Ban Ki-moon interacts with Odisha tribal students
As many as 25 young tribal boys and girls of Bhubaneswar-based Kalinga Institute of Social Sciences participated in a live discussion with UN Secretary General Ban Ki-moon via video conferencing, the institute said today.Updated: Aug 06, 2013 11:44 IST
As many as 25 young tribal boys and girls of Bhubaneswar-based Kalinga Institute of Social Sciences participated in a live discussion with UN Secretary General Ban Ki-moon via video conferencing, the institute said on Tuesday.
The UN secretary-general and a team of panelists held talks with the students on Monday evening. They also replied to several questions the students asked relating to the education of girl child, a senior institute official told IANS.
In the live discussion over a hundred young people from five schools - one each from Asia, Africa, Middle-east, Latin America and Europe - were connected to the UN Headquarters at New York, he added.
Ban Ki-moon held the interactive dialogue with young people across the world Monday ahead of the International Youth Day and launched an online United Nations platform for youth in conjunction with his special envoy Ahmad Alhendawi on this issue.
Aug 12 is being celebrated globally as International Youth Day (IYD) since 2000. It is an awareness day designated by the UN to recognize efforts of the youths in enhancing global society.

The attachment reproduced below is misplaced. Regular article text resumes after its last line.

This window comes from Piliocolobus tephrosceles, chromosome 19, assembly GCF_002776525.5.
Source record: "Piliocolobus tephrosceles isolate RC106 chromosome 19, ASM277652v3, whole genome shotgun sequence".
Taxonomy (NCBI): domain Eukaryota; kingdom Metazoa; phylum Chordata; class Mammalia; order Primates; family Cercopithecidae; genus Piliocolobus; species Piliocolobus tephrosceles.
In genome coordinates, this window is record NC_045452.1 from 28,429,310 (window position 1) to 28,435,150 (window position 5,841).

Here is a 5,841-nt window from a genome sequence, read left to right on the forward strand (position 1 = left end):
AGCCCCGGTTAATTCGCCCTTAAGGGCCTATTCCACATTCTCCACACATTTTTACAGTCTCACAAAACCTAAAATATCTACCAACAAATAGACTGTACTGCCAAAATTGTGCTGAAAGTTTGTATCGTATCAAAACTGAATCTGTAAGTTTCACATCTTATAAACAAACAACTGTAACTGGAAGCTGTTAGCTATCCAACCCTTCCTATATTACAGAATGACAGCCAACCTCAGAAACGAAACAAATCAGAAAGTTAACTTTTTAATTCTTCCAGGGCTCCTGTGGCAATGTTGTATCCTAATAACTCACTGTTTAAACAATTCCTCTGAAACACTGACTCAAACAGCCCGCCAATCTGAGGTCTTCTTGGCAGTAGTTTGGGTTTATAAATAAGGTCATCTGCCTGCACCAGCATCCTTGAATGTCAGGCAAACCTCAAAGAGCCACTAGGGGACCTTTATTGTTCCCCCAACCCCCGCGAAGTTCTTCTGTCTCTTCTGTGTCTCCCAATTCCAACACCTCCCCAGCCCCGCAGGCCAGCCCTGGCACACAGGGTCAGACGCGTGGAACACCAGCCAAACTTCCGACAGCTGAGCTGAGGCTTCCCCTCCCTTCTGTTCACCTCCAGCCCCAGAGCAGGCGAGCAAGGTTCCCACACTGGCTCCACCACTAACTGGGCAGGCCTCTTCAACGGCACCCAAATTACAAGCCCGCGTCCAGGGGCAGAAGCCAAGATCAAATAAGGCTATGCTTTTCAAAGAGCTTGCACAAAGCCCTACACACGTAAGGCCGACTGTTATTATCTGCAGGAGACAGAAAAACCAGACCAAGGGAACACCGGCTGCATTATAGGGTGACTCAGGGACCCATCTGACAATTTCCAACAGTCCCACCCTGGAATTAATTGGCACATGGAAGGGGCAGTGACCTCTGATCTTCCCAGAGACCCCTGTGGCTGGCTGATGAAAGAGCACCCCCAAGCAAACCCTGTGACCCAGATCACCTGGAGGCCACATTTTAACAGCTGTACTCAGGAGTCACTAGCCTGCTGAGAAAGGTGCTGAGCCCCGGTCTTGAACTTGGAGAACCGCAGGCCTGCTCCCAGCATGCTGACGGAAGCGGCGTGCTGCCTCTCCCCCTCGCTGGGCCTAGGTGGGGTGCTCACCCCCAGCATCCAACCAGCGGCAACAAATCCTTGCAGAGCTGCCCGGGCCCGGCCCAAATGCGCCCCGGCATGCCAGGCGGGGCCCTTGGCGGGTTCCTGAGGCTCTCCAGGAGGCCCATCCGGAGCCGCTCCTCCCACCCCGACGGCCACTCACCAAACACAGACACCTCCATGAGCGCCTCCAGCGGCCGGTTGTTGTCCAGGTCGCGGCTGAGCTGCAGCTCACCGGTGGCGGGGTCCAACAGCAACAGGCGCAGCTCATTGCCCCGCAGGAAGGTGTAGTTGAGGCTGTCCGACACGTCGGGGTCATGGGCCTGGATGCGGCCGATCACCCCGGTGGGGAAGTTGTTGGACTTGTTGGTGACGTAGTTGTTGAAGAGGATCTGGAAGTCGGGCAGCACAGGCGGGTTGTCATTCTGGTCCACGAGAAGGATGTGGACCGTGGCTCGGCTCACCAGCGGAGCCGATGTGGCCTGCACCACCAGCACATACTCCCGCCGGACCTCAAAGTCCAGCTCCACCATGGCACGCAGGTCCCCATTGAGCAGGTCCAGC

"Your generation is the largest the world has ever known...The tools at your disposal for communicating and acting are unprecedented. But so are the challenges - from growing inequalities and shrinking opportunities, to the threats of climate change and environmental degradation," Ban told them.
Kalinga Institute of Social Sciences "was selected to represent Asia continent", said the institute official.
"Several issues and concerns around education, health, governance, livelihood, employment and science were raised by youths from around the world during the discussions," he said.
The institute, founded by social entrepreneur Achyuta Samanta, is home to more than 20,000 tribal children who receive free education from kindergarten to post-graduate level and vocational training.